Re: [PATCH 11/19] perf record: Release resources at exit
From: Ingo Molnar
Date: Mon Aug 02 2010 - 05:17:37 EST
* Nick Piggin <npiggin@xxxxxxx> wrote:
> On Mon, Aug 02, 2010 at 09:54:22AM +0200, Ingo Molnar wrote:
> > * Nick Piggin <npiggin@xxxxxxx> wrote:
> > > On Sun, Aug 01, 2010 at 10:08:46PM -0300, Arnaldo Carvalho de Melo wrote:
> > > > From: Arnaldo Carvalho de Melo <acme@xxxxxxxxxx>
> > > >
> > > > So that we can reduce the noise on valgrind when looking for memory
> > > > leaks.
> > >
> > > Really? That's rather crappy of valgrind. exit is well defined to release
> > > resources and that's often a more efficient way to do it It finds and
> > > batches things a lot better, eg. it can avoid all TLB flushing of freeing
> > > memory that munmap requires.
> > That's certainly true but there's no valgrind crappiness here: valgrind simply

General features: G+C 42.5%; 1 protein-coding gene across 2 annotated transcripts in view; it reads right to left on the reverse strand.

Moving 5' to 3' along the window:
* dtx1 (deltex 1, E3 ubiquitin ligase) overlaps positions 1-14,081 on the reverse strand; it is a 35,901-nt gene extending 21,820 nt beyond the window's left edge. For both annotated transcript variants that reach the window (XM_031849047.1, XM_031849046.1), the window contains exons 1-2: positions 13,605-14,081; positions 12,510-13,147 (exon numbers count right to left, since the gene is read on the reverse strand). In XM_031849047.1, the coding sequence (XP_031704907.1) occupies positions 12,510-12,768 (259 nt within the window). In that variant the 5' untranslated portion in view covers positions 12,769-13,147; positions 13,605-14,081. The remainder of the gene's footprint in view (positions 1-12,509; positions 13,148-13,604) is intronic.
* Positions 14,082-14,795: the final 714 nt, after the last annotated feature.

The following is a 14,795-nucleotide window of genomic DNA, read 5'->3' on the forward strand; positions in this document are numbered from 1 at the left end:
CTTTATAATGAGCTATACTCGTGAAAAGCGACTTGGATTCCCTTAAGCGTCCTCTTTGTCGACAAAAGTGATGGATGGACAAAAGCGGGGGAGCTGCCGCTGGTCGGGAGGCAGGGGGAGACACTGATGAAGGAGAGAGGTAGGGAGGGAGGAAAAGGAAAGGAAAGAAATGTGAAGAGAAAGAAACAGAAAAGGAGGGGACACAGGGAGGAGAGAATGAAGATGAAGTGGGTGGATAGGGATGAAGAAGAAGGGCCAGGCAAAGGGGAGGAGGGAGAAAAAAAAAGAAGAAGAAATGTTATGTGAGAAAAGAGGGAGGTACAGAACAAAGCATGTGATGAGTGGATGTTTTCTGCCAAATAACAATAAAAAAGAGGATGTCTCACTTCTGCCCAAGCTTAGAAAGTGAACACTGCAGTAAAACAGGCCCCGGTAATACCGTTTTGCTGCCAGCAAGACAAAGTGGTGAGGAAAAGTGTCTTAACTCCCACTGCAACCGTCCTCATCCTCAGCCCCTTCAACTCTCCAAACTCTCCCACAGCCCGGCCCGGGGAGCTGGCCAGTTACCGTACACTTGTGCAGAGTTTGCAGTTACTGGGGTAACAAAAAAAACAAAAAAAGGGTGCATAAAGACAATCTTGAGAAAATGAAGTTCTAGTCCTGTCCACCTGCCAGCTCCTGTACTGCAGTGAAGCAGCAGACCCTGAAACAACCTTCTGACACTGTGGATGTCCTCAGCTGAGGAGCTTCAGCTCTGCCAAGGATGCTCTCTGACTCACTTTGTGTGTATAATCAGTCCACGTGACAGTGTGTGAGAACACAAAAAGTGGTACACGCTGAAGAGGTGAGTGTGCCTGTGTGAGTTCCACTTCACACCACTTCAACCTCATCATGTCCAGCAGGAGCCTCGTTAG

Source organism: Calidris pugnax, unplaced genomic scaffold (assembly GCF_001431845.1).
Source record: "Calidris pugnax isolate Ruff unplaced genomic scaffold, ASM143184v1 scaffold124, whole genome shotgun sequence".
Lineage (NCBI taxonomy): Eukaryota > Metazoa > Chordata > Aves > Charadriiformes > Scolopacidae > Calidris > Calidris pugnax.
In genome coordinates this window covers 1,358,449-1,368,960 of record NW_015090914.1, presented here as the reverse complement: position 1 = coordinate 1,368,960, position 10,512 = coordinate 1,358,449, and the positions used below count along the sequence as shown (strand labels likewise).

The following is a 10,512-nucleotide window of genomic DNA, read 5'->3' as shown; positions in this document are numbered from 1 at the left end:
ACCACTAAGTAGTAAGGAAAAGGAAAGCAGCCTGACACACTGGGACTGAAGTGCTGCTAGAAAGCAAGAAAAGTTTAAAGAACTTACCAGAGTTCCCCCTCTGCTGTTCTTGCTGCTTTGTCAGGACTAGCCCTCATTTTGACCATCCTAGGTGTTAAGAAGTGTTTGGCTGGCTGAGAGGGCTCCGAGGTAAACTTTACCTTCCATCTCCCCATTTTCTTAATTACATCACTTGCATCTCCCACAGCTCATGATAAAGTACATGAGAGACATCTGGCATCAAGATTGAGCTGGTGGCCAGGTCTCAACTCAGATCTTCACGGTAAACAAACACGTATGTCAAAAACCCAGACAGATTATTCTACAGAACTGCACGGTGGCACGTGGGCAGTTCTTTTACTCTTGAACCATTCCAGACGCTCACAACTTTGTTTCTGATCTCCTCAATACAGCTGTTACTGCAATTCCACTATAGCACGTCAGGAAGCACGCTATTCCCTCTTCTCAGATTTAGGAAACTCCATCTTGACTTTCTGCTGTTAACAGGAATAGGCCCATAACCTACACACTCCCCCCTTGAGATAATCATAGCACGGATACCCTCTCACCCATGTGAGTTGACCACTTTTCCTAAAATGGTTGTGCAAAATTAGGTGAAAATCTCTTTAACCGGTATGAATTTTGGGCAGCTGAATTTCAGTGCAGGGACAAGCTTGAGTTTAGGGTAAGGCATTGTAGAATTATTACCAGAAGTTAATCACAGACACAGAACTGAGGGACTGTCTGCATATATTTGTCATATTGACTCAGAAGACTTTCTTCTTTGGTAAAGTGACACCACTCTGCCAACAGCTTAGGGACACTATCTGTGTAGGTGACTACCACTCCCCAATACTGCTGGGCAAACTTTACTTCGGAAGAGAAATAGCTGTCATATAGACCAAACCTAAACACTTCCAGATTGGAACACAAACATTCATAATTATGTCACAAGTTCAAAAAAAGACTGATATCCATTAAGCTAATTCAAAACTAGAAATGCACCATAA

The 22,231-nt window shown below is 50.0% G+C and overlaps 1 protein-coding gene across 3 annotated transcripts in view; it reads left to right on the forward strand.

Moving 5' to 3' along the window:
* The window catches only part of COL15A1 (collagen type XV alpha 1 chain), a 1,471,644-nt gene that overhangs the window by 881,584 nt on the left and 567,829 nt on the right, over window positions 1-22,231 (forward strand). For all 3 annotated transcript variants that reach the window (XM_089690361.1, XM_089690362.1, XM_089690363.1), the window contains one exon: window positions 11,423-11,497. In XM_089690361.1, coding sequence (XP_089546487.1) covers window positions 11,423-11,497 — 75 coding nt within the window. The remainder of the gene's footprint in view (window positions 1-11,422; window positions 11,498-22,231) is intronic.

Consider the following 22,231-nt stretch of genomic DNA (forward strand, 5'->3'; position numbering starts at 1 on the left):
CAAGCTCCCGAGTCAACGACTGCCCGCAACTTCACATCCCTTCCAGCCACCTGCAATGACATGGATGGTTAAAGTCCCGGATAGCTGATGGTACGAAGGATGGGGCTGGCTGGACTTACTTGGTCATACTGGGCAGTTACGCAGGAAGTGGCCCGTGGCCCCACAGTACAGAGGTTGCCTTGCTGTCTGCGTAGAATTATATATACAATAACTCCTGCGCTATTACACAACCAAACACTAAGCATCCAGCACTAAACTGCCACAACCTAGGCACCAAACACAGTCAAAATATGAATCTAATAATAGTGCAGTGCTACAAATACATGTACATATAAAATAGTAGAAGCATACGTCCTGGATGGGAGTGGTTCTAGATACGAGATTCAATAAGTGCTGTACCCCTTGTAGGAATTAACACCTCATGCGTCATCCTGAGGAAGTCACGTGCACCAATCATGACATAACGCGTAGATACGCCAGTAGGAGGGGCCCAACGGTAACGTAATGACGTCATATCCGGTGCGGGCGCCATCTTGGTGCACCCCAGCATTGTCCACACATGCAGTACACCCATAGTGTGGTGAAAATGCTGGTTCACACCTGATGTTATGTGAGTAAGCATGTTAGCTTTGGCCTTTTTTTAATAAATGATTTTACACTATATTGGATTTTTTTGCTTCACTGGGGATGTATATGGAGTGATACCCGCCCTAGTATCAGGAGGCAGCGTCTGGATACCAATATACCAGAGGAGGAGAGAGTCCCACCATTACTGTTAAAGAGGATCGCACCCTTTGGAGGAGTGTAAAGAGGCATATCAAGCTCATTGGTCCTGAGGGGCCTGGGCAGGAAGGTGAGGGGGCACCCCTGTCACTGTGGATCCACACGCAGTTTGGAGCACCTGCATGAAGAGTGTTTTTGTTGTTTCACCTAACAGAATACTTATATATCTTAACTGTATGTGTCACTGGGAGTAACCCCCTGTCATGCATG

> > can do a better job of finding leaks if there's a well defined "all resources
> > the app still knows about are freed now" point.
> "noise" sounds like false positives though. [...]
Every predictive bug detection scheme is open to the potential of false
positives. I've yet to see a complex one that is 100% false positive free.
> [...] Certainly if this is instead allows valgrind to run in a particular
> mode that assumes no application resources consumed at exit(2) time, I
> wouldn't call it crappy :)
Most apps free their stuff before they exit - i do it in all my own C apps.
That is generally useful: for example it makes it easier to thread a program
later on - when exit() becomes pthread_exit() and a silent leak turns into a
Hence Valgrind checking for exit() by default looks useful to me.
> But you could equally sprinkle in other valgrind specific annotations or
> semantics at various points in the code to improve its coverage, no?
Yeah, and exit() sounds like a pretty convenient point, right? That's the
point where all resources are inactive hence a scan for leaks is expected to
be the most efficient in finding real leaks.
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